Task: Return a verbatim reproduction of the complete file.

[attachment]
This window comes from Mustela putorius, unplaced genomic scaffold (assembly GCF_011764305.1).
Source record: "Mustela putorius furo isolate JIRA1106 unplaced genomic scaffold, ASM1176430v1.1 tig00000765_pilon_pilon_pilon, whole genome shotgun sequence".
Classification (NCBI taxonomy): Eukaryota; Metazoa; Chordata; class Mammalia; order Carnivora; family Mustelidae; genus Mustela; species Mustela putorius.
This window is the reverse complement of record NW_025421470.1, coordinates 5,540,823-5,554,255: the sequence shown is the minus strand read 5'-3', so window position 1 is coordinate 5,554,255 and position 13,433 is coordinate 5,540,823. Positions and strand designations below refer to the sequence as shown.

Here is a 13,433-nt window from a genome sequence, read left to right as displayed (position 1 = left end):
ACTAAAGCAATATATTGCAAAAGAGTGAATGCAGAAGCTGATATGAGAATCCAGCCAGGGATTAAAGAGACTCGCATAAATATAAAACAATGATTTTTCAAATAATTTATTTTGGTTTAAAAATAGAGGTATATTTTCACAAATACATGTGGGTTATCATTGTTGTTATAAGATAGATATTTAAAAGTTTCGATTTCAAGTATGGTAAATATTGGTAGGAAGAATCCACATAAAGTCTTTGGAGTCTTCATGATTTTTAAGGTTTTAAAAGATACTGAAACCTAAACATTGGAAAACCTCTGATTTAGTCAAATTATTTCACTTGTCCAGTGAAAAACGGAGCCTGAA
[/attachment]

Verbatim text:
This window comes from Mustela putorius, unplaced genomic scaffold (assembly GCF_011764305.1).
Source record: "Mustela putorius furo isolate JIRA1106 unplaced genomic scaffold, ASM1176430v1.1 tig00000765_pilon_pilon_pilon, whole genome shotgun sequence".
Classification (NCBI taxonomy): Eukaryota; Metazoa; Chordata; class Mammalia; order Carnivora; family Mustelidae; genus Mustela; species Mustela putorius.
This window is the reverse complement of record NW_025421470.1, coordinates 5,540,823-5,554,255: the sequence shown is the minus strand read 5'-3', so window position 1 is coordinate 5,554,255 and position 13,433 is coordinate 5,540,823. Positions and strand designations below refer to the sequence as shown.

Here is a 13,433-nt window from a genome sequence, read left to right as displayed (position 1 = left end):
ACTAAAGCAATATATTGCAAAAGAGTGAATGCAGAAGCTGATATGAGAATCCAGCCAGGGATTAAAGAGACTCGCATAAATATAAAACAATGATTTTTCAAATAATTTATTTTGGTTTAAAAATAGAGGTATATTTTCACAAATACATGTGGGTTATCATTGTTGTTATAAGATAGATATTTAAAAGTTTCGATTTCAAGTATGGTAAATATTGGTAGGAAGAATCCACATAAAGTCTTTGGAGTCTTCATGATTTTTAAGGTTTTAAAAGATACTGAAACCTAAACATTGGAAAACCTCTGATTTAGTCAAATTATTTCACTTGTCCAGTGAAAAACGGAGCCTGAA